So, Where is Justin Smoak Right Now?
Triangulation, dept.


Q.  Smoak has an OPS up 'round 1.000 in September and he has the 5:7 EYE, the improved StrSw% rates, and every other number to back it up.  But what does the scouting eye say?

A.  :: blinks :: He suddenly realizes that he hadn't watched a Smoak at-bat since the callup ...

Ran off to eyeball Mr. E=M2Cliff Lee on the DVR.  Whaaaaaaa?  Differn't player here.  And when did he start keeping the top hand on the bat, by the way?  Did he hit the long homers with that swing? ... sho' nuff ... 


Q.  Well, so is it the swing or what?

A.  The swing isn't really the difference.  Well, it's a root cause of the difference, or a parallel cause of the difference at best ...

Wow, Smoak is letting the pitches drive realllly deep on him.  He's looking almost John Olerud'ish up there.  The pitcher lets the ball go, Smoak sort of tilts his head in a little, takes a good loooooonnnnnnng look, and then unleases a sudden, powerful swing starting from a long bat wrap.


Q.  So that would take the ball the other way?

A.  Surprisingly, he's letting the ball get much deeper and ... pulling it better, with more authority.  Here is his wimpy August spray chart and here is his authoritative September spray chart.   Notice too that his groundouts are higher in September as he gets on top of the ball better.   Check it out as he smashes the top half of a high Sheppers 94 fastball for a home run.

He's letting the ball come to him and then he is attacking it.  It's simply the difference between Rocky doing rope-a-dope, taking a beating, vs. his getting mad grrrrrrr and swinging back.  Smoak's longer HR's etc are simply his swinging with bad intentions.

Some things we say represent our personal opinion.  That isn't one of them.  Read between the lines on Wedge's comments and you'll get the same thing, as far as "doing something with it" when he lets the bat go.

Smoak's doing that now.


Q.  So he's ready to hit .358 / .414 / .547 now?

A.  Naaaahhhhh... the funny thing is, when a slider or change or curve comes in there on him, he can't see it.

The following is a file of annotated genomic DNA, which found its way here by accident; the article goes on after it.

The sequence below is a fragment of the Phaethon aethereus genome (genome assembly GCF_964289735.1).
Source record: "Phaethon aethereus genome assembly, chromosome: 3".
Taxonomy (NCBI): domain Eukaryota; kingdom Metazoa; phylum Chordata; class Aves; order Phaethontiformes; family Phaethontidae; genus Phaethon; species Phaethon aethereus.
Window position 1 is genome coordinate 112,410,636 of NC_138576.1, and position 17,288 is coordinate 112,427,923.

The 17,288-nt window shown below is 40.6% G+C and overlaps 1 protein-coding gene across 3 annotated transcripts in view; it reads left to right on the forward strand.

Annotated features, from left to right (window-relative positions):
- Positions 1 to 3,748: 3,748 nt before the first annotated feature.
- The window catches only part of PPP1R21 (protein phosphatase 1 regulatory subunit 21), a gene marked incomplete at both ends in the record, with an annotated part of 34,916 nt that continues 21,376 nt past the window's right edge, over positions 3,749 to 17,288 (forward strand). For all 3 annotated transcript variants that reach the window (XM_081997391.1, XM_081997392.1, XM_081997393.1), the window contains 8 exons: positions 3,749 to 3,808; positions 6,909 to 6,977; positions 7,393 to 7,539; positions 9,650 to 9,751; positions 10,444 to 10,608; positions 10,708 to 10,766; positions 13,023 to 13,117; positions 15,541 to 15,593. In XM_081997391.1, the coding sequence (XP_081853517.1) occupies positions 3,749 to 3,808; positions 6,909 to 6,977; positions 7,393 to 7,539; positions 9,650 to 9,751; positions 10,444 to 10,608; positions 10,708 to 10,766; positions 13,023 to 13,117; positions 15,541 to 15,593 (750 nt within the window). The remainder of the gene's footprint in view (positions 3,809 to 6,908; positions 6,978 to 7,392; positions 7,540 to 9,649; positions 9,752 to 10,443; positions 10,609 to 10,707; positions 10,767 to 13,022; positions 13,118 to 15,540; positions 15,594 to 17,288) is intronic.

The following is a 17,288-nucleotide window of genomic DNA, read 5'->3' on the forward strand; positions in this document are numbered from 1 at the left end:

Q.  Um, what.

A.  He hacks at bendy pitches and misses them by embarrassing margins.  We wondered about it and thought.... hm, okay, he's got his thoughts organized.  He's not confused now.  He has an idea up there.  He knows what he wants and he's going after it.

So why the ugly results on offspeed (in this particular game Sunday)?  Well..... that's what would happen if your pitch recognition were behind.  So we sauntered over to expecting to find that his swings and misses on fastballs were all real good, and that all of his swings and misses were on curves.

That is the case.

It's the case to a radical degree.  In September, he's seen 128 fastballs, swung at 65 of them, and missed the ball a grand total of 6 times.  Amazing.  In contradistinction, he misses 17% of all changeups thrown and 11% of all sliders.  He hasn't put a slider in play in September.  0.0%.  On the other hand, he puts 35% of all fastballs thrown into play.

It's just pitch recognition.


Q.  Leaving him where?

A.  Well, so if this interpretation be true ... Hang on one sec couldja.  



Add comment

Filtered HTML

  • Web page addresses and e-mail addresses turn into links automatically.
  • Allowed HTML tags: <a> <em> <strong> <cite> <blockquote> <code> <ul> <ol> <li> <dl> <dt> <dd><p><br>
  • Lines and paragraphs break automatically.

Plain text

  • No HTML tags allowed.
  • Web page addresses and e-mail addresses turn into links automatically.
  • Lines and paragraphs break automatically.


  • Allowed HTML tags: <a> <em> <strong> <cite> <blockquote> <code> <ul> <ol> <li> <dl> <dt> <dd>
  • Lines and paragraphs break automatically.
  • Web page addresses and e-mail addresses turn into links automatically.
By submitting this form, you accept the Mollom privacy policy.